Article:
Thirty-one million Americans will experience back pain at any given time, according to the American Chiropractic Association, with disc bulges and herniations among the most common causes of low-back pain. There IS a reason why wearing a brace will help to reduce the low-back pain in these situations. You do NOT need to stretch your low back, nor “roll it out” with a foam roller.

In his research on low-back rehab, Dr. Stuart McGill, Professor Emeritus of Spine Biomechanics at the University of Waterloo, has demonstrated that enhancing endurance, not strength, helps people avoid awkward postures that can lead to back pain. In other words: maintaining proper movement over the day requires endurance.

Endurance movements form the backbone of Dr. McGill’s recommended core and low-back exercises. Endurance exercises promote spine stability. “True spine stability is achieved with a ‘balanced’ stiffening from the entire musculature including the rectus abdominis and the abdominal wall, quadratus lumborum, latissimus dorsi and the back extensors of longissimus, iliocostalis and multifidus,” explains McGill. His “Big Three” exercises create a stiffness that enhances stability in a spine-sparing way and have been shown to create stiffness and stability that lasts after each session.

How do you stiffen the core to achieve spinal stability? “The abdominal brace enhances stability,” explains McGill, as it engages all of the important muscles. To properly brace, relax the abdominals and then push fingers into the oblique muscles about 5 to 12 cm lateral to the navel. Gently stiffen the abs—you will feel your fingers being pushed out. You can also adjust the brace to fit the level of activity being performed. For heaving lifting, for example, you would stiffen more, while for activities that require spine posture control (e.g., sit to stand) you would stiffen less.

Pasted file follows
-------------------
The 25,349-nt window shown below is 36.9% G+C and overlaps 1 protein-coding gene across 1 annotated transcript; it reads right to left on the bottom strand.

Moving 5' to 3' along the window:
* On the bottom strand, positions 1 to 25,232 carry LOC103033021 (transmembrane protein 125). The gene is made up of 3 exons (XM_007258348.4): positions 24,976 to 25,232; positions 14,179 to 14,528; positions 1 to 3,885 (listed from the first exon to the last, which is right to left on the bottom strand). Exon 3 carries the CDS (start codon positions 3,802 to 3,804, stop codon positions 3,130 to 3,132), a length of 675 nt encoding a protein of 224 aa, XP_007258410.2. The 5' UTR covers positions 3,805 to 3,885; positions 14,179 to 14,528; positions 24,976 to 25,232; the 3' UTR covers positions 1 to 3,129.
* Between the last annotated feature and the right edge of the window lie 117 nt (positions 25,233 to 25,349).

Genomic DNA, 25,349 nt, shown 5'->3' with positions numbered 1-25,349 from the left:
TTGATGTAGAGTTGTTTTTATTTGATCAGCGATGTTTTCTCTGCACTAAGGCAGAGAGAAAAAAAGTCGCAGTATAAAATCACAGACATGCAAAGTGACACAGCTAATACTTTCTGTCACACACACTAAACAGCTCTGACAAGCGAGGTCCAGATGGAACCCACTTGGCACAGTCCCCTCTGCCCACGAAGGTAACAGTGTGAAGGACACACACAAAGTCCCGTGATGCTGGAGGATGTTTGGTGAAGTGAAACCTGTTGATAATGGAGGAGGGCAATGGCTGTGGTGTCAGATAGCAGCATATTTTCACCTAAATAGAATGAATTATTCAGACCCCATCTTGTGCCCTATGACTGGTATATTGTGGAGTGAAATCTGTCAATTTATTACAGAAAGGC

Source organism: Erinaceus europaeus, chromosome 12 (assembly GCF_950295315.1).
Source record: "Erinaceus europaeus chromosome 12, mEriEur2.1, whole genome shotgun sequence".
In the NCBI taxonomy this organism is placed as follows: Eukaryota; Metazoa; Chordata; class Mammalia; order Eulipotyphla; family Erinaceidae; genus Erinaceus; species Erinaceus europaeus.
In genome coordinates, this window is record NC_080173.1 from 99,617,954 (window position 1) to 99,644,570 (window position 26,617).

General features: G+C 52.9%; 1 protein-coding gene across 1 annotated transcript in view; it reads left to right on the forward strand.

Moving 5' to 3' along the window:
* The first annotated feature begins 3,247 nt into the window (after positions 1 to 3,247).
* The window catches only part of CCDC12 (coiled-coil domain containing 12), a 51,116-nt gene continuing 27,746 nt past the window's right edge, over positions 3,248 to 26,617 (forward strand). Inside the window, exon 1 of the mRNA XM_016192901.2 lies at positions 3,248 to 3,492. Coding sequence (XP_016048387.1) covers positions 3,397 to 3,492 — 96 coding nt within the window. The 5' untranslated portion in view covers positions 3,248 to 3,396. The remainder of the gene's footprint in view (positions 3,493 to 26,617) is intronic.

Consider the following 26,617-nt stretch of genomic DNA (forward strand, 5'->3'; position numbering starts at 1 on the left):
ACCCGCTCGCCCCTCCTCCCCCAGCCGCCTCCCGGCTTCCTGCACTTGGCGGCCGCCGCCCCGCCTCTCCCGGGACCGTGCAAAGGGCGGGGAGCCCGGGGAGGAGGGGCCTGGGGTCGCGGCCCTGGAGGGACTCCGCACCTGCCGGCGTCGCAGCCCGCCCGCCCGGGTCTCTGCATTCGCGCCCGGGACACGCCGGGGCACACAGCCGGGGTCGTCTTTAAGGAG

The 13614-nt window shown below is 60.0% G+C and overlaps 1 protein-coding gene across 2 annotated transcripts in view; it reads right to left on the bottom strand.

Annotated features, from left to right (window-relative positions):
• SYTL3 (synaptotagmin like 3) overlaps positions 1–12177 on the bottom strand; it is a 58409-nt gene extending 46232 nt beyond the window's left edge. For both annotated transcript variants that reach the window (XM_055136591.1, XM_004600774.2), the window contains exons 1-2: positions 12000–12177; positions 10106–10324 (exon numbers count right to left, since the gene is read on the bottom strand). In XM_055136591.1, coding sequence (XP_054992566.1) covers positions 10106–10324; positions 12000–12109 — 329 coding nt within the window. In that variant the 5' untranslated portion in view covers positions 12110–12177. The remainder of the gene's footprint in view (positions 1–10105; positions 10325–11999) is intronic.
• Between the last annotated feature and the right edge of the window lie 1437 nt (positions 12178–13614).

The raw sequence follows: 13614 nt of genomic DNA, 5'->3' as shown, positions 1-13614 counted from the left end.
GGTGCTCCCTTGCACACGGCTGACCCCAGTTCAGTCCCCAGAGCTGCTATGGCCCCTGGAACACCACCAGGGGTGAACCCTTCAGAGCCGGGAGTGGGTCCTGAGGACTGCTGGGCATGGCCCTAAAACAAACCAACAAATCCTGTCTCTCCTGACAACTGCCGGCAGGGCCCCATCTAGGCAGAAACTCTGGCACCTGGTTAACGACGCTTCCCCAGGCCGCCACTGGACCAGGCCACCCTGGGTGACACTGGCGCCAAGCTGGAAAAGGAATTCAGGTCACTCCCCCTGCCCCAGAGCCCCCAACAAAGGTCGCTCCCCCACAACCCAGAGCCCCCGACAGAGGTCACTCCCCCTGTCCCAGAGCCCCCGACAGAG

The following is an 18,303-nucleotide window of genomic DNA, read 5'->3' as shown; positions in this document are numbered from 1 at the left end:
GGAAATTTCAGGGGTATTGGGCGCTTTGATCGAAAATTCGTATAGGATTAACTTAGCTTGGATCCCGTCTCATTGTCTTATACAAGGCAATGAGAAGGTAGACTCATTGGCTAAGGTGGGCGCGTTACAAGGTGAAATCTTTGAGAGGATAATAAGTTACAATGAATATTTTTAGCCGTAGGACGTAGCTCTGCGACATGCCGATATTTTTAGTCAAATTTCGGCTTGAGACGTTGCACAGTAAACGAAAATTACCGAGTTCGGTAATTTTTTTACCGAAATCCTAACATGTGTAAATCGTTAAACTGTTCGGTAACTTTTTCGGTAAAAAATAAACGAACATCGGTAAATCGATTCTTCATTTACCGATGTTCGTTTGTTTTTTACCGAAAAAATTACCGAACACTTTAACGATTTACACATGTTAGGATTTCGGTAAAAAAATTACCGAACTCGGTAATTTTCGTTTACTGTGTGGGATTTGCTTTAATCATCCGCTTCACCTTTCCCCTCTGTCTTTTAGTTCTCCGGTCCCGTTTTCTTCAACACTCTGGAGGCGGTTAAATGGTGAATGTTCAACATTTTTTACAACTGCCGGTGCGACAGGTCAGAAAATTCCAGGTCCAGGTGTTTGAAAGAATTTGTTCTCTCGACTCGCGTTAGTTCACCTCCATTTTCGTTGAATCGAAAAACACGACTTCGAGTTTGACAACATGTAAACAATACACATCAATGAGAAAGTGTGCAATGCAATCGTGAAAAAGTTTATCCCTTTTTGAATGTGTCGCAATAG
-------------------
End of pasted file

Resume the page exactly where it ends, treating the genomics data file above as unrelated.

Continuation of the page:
The Mcgill Curl-Up

Lie down on your back. Extend one leg and bend the knee of the other leg.

Put your hands under the lower back to maintain the natural arch of your spine.

Pull your head, shoulders and chest off the floor, as though they were all locked together. Lift them up as one unit. Keep your back in neutral position. Hold for 10 seconds.

Slowly lower yourself down. Do half of the repetitions with your left leg bent and half with your right leg bent.

Try doing 3 sets of 10-15 repetitions. Here’s a video explaining it.

The Side Bridge

This exercise is popular and well-known.

Lie on your side, with your forearm on the floor and elbow underneath your shoulder. Place your hand on the opposing shoulder to stabilize your torso. Pull your feet back so the knees are at a 90-degree angle.

Lift the hips off of the floor and hold for 10 seconds. Try to maintain a straight line from your head down to your knees. Make sure that your hips are in line with the rest of your body. When completed turn over to other side.

Optional: For a greater challenge, straighten the legs instead of bending them.

Perform 2-3 sets of 15-45 second holds.


This exercise is tough to do on your own in the beginning.
There is a link below to an informative YouTube video if you’re having trouble with it.
Assume a hands-and-knees position on the floor. Make sure your back is neutral and in a straight line. It may help to put something flat on your low back to ensure everything is straight (it may tilt or fall off if you aren’t).

Raise the left arm forward while simultaneously extending your right leg back until both are parallel to the floor. Ensure that hips are aligned with the torso and not tilted to one side. Hold for 10 seconds. Repeat on the other side.

Start with getting the form down by doing 3-5 repetitions on each side. Once you are familiar with the form, perform 3-4 sets of 10 second holds on each side.

Click here for a video explaining all the progressions.